Perhaps I should explain my stance about authors posting negative reviews (as in below average or highly critical) with an analogy:

If a chef of a popular restaurant visited a rival restaurant, dined there, and then published a negative review of the rival’s chef, how would that be perceived? Jealousy, right? Even if the food was sub-par, the chef is out of line. Would it be less egregious if that review were posted by the restaurant owner? I think not. If that chef were to speak in person to the rival’s chef and suggest another way of caramelizing onions, that could be respectable, if done tactfully.

This scenario applies to most professions. Heck, it even applies to parenting. Don’t you cringe when you see a parent scold a child in public? Must children be forced to learn through embarrassment? Jeez, I hope not.

So, people, please exercise restraint when criticizing others in a public forum. It’s not nice, and you’re not going to correct anyone by embarrassing them or damaging their livelihoods.

Since I get to have the last word in this (it is my blog), and I know the jealous author who attacked me will read this, here you go:

“Fuck you, Mr. M–the mule you rode in on, the tic on its ass, the flea on the tic’s ass, and the microbe on the flea’s ass.”

See, I learned nothing from you–still mixed case.

When you forgive, you encourage bad behavior.

Forgiveness sucks; give it up. I don’t care what ancient texts say. We are ruled by Nature, and Nature does not forgive. The squeaky wheel that gets greased will be squeaking again soon. Best to replace that wheel. You don’t need to be angry about it or hold a grudge. Forget the pain of the slander, but remember the slanderer.

If you don’t deliver the punishment deserved, the next person will be adversely affected because the misbehaving party hasn’t learned to behave.

Let’s think of some things men do in a relationship, which deserve punishment but are often forgiven:

  1. Checking out or flirting with other women in your presence.
  2. Slobbery, including not putting away his toys, leaving dishes around, creating dirty laundry mountains, and expecting accolades for a loud belch or fart.
  3. Forgetting important dates.
  4. Communicating with an ex.
  5. Creating an orgasm tally imbalance.

You can’t forgive these grievances, my sweet, or they will continue and grow more severe.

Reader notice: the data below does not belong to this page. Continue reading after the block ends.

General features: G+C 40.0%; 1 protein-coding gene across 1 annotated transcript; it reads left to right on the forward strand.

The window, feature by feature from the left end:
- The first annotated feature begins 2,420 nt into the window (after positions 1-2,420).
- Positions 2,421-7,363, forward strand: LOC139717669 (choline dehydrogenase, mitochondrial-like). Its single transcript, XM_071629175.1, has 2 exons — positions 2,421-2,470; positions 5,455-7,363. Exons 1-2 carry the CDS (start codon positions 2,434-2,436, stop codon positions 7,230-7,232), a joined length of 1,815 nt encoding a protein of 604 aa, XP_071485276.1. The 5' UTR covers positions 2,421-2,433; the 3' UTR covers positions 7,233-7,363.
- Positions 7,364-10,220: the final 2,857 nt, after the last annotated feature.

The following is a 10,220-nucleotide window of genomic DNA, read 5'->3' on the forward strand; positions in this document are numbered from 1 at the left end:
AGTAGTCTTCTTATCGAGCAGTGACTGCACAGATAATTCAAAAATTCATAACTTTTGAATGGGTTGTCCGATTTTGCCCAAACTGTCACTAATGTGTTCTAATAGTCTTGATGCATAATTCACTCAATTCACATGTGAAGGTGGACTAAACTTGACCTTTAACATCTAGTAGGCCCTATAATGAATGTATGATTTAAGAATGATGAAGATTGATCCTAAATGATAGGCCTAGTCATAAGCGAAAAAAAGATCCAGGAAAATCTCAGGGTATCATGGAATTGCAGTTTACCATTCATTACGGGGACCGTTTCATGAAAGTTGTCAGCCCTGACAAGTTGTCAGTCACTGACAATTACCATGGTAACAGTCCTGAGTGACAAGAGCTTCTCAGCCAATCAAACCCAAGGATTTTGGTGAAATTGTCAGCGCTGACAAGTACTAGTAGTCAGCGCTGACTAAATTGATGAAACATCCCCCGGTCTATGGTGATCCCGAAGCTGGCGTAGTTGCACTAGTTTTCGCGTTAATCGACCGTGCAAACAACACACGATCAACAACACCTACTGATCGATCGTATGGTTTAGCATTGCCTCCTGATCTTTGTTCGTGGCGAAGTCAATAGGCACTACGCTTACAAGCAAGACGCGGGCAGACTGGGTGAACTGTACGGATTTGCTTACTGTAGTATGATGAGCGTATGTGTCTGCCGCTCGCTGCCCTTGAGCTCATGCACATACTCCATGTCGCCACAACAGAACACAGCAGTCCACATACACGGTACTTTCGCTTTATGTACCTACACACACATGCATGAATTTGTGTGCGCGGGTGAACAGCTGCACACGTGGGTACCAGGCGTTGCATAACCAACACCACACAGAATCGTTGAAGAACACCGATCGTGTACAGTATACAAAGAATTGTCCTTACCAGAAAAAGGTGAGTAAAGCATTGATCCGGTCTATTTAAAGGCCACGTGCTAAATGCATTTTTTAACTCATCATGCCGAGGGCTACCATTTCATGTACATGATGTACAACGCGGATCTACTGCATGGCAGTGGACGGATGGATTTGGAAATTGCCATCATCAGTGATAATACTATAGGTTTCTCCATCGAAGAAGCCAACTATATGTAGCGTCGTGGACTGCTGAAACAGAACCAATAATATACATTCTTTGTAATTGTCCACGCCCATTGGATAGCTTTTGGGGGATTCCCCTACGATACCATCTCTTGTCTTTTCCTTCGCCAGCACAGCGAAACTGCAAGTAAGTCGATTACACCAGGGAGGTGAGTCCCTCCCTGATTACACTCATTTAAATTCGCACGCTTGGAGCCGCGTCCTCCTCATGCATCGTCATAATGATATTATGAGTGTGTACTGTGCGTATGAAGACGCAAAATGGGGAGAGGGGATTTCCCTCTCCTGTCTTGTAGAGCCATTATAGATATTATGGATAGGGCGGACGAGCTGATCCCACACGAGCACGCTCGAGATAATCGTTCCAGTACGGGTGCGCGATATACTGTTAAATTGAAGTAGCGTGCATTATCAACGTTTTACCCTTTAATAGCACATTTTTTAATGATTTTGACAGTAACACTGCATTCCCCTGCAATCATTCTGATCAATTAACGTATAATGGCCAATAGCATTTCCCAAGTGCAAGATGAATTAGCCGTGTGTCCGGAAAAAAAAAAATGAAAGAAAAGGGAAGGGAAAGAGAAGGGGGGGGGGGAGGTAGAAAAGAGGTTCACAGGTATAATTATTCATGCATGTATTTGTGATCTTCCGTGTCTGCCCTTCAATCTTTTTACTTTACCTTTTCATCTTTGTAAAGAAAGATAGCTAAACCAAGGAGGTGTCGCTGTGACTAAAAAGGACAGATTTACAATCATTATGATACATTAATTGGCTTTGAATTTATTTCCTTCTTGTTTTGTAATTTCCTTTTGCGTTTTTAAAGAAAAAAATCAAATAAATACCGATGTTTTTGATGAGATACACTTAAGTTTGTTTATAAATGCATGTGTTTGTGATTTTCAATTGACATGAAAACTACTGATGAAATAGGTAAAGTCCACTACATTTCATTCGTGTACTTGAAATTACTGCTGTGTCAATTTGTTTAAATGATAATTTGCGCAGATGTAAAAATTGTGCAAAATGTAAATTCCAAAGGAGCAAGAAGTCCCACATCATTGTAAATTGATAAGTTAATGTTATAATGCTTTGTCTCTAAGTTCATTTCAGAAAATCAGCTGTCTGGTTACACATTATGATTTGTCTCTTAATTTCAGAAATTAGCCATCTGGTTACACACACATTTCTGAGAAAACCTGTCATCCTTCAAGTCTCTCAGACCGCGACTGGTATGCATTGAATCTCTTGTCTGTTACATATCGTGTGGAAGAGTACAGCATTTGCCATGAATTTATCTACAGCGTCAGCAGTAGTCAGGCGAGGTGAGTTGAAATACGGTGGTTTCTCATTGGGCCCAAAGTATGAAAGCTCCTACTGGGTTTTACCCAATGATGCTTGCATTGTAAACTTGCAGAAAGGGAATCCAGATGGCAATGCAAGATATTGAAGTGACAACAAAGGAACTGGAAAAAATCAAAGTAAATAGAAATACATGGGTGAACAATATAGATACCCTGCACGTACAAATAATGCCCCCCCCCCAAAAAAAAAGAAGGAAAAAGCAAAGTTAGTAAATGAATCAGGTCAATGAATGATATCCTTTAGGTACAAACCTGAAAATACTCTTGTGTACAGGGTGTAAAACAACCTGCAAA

This applies to platonic relationships as well. On my twice-weekly commute into the city, often I am stuck next to a man who has some sort of problem with his nose. This, mind you, has been going on for months. He sits near me, takes out his iPhone, tilts his head down, and begins playing some pointless game. Since his head is tilted down and he has a leaky noggin, he performs a snot symphony for the entire forty-minute ride.

*Sniff, Snort, Sniff, Gulp, Sniff, Cough, Snort*

I’m not allowed to euthanize him, oh, but I fantasize about it–sliding that needle into a vein while he sniffs and whimpers. One final gurgle, then off to the glue factory for Mr. Boogers.

Since his parents, friends, and (horrors, if such things exist) ex-girlfriends have forgiven this behavior instead of stuffing cotton up his nose and swatting him with a rolled-up magazine, we, the disgusted commuters, must endure this nonsense.

Another example close to my black heart is the way some fellow authors behave. As authors, we consume a large share of written media to see what is selling and why. It guides our work. Do we enjoy everything we read? Hell no. When we dislike something we read, we need to make the following distinction:

  1. Does this suck because I don’t enjoy this subject, whereas certainly others would?
  2. Does this suck because it is horribly written?

In scenario #1, it’s best to stop reading and move on without providing feedback or negative reviews, because authors, of all people, should realize that authors need to eat, and it’s plain wrong to hurt sales due to a mismatch in tastes or preferences.

In scenario #2, it’s best to provide PRIVATE feedback and suggestions directly to the author. Again, a bad review won’t help correct the problem; it will just create hatred and embarrassment.

A fellow author has left a nasty review on one of my books. (See Rachel’s review here.) If I forgive her, she’ll do this to others. Instead, I’m going to read one of her books (already started and it is god-awful, as expected) and trash the shit out of her in a public forum by posting a one-star review. I also have a social media army I can enlist to assist me in the defensive assault. I hope she learns that her bad behavior must cease.

So, the next time someone offends you, pause to see if the offense was accidental. If it was intentional, don’t forgive–punish.